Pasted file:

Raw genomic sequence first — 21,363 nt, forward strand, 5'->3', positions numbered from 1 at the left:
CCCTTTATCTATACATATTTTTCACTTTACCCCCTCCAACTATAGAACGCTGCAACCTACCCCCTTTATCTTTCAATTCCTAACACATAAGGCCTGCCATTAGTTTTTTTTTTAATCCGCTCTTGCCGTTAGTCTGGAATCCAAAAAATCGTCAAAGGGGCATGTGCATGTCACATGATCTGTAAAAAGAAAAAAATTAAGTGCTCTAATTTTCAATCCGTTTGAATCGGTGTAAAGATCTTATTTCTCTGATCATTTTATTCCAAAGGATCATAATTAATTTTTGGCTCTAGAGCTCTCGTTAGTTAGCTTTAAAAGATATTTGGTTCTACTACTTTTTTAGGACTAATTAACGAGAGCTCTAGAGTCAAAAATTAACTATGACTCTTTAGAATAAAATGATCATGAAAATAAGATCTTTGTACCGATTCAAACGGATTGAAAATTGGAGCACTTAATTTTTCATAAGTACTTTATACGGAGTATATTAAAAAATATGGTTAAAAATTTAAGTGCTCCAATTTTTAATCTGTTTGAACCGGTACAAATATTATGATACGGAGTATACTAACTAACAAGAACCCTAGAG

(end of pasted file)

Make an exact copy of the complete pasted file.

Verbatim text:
Raw genomic sequence first — 21,363 nt, forward strand, 5'->3', positions numbered from 1 at the left:
CCCTTTATCTATACATATTTTTCACTTTACCCCCTCCAACTATAGAACGCTGCAACCTACCCCCTTTATCTTTCAATTCCTAACACATAAGGCCTGCCATTAGTTTTTTTTTTAATCCGCTCTTGCCGTTAGTCTGGAATCCAAAAAATCGTCAAAGGGGCATGTGCATGTCACATGATCTGTAAAAAGAAAAAAATTAAGTGCTCTAATTTTCAATCCGTTTGAATCGGTGTAAAGATCTTATTTCTCTGATCATTTTATTCCAAAGGATCATAATTAATTTTTGGCTCTAGAGCTCTCGTTAGTTAGCTTTAAAAGATATTTGGTTCTACTACTTTTTTAGGACTAATTAACGAGAGCTCTAGAGTCAAAAATTAACTATGACTCTTTAGAATAAAATGATCATGAAAATAAGATCTTTGTACCGATTCAAACGGATTGAAAATTGGAGCACTTAATTTTTCATAAGTACTTTATACGGAGTATATTAAAAAATATGGTTAAAAATTTAAGTGCTCCAATTTTTAATCTGTTTGAACCGGTACAAATATTATGATACGGAGTATACTAACTAACAAGAACCCTAGAG